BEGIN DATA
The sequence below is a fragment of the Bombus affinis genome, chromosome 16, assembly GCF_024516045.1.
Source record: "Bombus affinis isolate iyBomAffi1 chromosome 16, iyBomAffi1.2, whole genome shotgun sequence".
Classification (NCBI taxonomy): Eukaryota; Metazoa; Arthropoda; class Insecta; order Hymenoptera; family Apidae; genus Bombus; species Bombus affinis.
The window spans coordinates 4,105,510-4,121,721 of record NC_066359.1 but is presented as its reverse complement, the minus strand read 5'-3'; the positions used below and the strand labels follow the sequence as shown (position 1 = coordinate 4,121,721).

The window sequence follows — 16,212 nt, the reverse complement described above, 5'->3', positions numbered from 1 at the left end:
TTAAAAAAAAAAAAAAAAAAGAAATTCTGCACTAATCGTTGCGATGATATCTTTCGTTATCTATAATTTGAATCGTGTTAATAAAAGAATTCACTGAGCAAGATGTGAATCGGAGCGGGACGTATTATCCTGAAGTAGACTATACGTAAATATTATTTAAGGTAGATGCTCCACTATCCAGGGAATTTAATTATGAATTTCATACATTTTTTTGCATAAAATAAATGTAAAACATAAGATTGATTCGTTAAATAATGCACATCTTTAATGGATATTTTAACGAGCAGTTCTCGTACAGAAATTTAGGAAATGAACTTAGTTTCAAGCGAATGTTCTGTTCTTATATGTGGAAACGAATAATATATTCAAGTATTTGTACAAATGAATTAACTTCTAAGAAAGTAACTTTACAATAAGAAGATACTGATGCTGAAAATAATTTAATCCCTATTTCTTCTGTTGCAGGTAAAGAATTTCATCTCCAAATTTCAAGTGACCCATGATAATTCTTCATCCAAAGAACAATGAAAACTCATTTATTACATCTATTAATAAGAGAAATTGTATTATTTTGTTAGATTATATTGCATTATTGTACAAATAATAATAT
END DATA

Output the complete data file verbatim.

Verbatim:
The sequence below is a fragment of the Bombus affinis genome, chromosome 16, assembly GCF_024516045.1.
Source record: "Bombus affinis isolate iyBomAffi1 chromosome 16, iyBomAffi1.2, whole genome shotgun sequence".
Classification (NCBI taxonomy): Eukaryota; Metazoa; Arthropoda; class Insecta; order Hymenoptera; family Apidae; genus Bombus; species Bombus affinis.
The window spans coordinates 4,105,510-4,121,721 of record NC_066359.1 but is presented as its reverse complement, the minus strand read 5'-3'; the positions used below and the strand labels follow the sequence as shown (position 1 = coordinate 4,121,721).

The window sequence follows — 16,212 nt, the reverse complement described above, 5'->3', positions numbered from 1 at the left end:
TTAAAAAAAAAAAAAAAAAAGAAATTCTGCACTAATCGTTGCGATGATATCTTTCGTTATCTATAATTTGAATCGTGTTAATAAAAGAATTCACTGAGCAAGATGTGAATCGGAGCGGGACGTATTATCCTGAAGTAGACTATACGTAAATATTATTTAAGGTAGATGCTCCACTATCCAGGGAATTTAATTATGAATTTCATACATTTTTTTGCATAAAATAAATGTAAAACATAAGATTGATTCGTTAAATAATGCACATCTTTAATGGATATTTTAACGAGCAGTTCTCGTACAGAAATTTAGGAAATGAACTTAGTTTCAAGCGAATGTTCTGTTCTTATATGTGGAAACGAATAATATATTCAAGTATTTGTACAAATGAATTAACTTCTAAGAAAGTAACTTTACAATAAGAAGATACTGATGCTGAAAATAATTTAATCCCTATTTCTTCTGTTGCAGGTAAAGAATTTCATCTCCAAATTTCAAGTGACCCATGATAATTCTTCATCCAAAGAACAATGAAAACTCATTTATTACATCTATTAATAAGAGAAATTGTATTATTTTGTTAGATTATATTGCATTATTGTACAAATAATAATAT